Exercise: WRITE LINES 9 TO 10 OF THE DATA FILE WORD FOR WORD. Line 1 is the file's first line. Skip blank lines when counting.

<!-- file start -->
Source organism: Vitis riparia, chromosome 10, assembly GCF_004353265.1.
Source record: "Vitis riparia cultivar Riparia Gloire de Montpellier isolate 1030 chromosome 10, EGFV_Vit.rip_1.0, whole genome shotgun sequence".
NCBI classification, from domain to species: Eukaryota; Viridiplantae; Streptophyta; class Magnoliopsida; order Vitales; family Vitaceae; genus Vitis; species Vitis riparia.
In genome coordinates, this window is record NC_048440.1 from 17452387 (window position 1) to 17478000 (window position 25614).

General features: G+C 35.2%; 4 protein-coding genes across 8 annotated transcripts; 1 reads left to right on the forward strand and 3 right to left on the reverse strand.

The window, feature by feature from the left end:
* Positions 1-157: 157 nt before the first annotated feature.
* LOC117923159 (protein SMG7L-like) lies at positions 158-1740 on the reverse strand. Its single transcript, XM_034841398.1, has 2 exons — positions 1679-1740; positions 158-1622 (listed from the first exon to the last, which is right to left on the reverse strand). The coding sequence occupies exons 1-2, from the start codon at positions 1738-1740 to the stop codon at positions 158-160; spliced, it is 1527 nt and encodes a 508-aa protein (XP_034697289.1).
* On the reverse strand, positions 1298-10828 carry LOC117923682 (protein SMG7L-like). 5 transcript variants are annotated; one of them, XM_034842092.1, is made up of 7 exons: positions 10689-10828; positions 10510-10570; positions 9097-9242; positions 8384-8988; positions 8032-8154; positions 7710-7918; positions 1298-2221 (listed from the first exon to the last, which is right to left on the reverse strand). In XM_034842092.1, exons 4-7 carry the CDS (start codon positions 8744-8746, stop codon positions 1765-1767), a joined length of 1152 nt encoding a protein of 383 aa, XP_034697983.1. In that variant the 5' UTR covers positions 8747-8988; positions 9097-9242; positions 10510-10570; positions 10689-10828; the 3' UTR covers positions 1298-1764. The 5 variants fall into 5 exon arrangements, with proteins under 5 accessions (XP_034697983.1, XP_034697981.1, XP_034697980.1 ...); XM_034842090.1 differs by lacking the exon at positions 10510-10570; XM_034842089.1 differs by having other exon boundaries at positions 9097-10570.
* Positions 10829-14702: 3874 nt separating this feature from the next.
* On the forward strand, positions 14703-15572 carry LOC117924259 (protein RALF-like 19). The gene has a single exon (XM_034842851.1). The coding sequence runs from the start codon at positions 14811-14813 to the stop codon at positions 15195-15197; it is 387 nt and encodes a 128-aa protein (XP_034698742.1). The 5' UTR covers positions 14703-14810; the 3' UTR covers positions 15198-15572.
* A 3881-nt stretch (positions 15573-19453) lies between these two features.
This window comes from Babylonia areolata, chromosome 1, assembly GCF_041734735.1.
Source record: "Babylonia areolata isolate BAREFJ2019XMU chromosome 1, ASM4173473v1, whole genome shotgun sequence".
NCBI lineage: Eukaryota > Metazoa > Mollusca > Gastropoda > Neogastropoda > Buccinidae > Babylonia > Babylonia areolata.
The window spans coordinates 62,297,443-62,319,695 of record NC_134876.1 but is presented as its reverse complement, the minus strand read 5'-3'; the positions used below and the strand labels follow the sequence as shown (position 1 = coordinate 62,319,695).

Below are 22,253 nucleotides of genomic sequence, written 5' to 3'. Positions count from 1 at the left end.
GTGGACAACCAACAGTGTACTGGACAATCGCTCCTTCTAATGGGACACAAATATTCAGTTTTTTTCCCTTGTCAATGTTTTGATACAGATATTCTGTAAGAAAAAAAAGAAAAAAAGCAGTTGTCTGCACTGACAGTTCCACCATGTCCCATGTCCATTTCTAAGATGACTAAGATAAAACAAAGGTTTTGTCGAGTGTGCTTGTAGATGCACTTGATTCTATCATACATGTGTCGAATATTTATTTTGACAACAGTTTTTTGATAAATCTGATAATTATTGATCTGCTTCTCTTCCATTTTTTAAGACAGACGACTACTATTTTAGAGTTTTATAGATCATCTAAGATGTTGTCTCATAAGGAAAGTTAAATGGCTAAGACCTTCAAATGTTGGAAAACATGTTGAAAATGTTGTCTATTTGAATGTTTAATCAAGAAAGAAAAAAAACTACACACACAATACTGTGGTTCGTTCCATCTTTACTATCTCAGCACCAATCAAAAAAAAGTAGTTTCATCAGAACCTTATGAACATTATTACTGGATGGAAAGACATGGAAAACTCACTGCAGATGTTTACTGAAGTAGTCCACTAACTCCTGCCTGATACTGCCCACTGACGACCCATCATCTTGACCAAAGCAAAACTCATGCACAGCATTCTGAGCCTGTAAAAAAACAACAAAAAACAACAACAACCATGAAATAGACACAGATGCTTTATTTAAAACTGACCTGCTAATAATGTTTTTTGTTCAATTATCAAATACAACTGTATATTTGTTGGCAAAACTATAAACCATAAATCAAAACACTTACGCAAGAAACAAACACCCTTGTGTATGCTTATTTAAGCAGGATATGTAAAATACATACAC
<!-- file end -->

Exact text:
* On the reverse strand, positions 1298-10828 carry LOC117923682 (protein SMG7L-like). 5 transcript variants are annotated; one of them, XM_034842092.1, is made up of 7 exons: positions 10689-10828; positions 10510-10570; positions 9097-9242; positions 8384-8988; positions 8032-8154; positions 7710-7918; positions 1298-2221 (listed from the first exon to the last, which is right to left on the reverse strand). In XM_034842092.1, exons 4-7 carry the CDS (start codon positions 8744-8746, stop codon positions 1765-1767), a joined length of 1152 nt encoding a protein of 383 aa, XP_034697983.1. In that variant the 5' UTR covers positions 8747-8988; positions 9097-9242; positions 10510-10570; positions 10689-10828; the 3' UTR covers positions 1298-1764. The 5 variants fall into 5 exon arrangements, with proteins under 5 accessions (XP_034697983.1, XP_034697981.1, XP_034697980.1 ...); XM_034842090.1 differs by lacking the exon at positions 10510-10570; XM_034842089.1 differs by having other exon boundaries at positions 9097-10570.
* Positions 10829-14702: 3874 nt separating this feature from the next.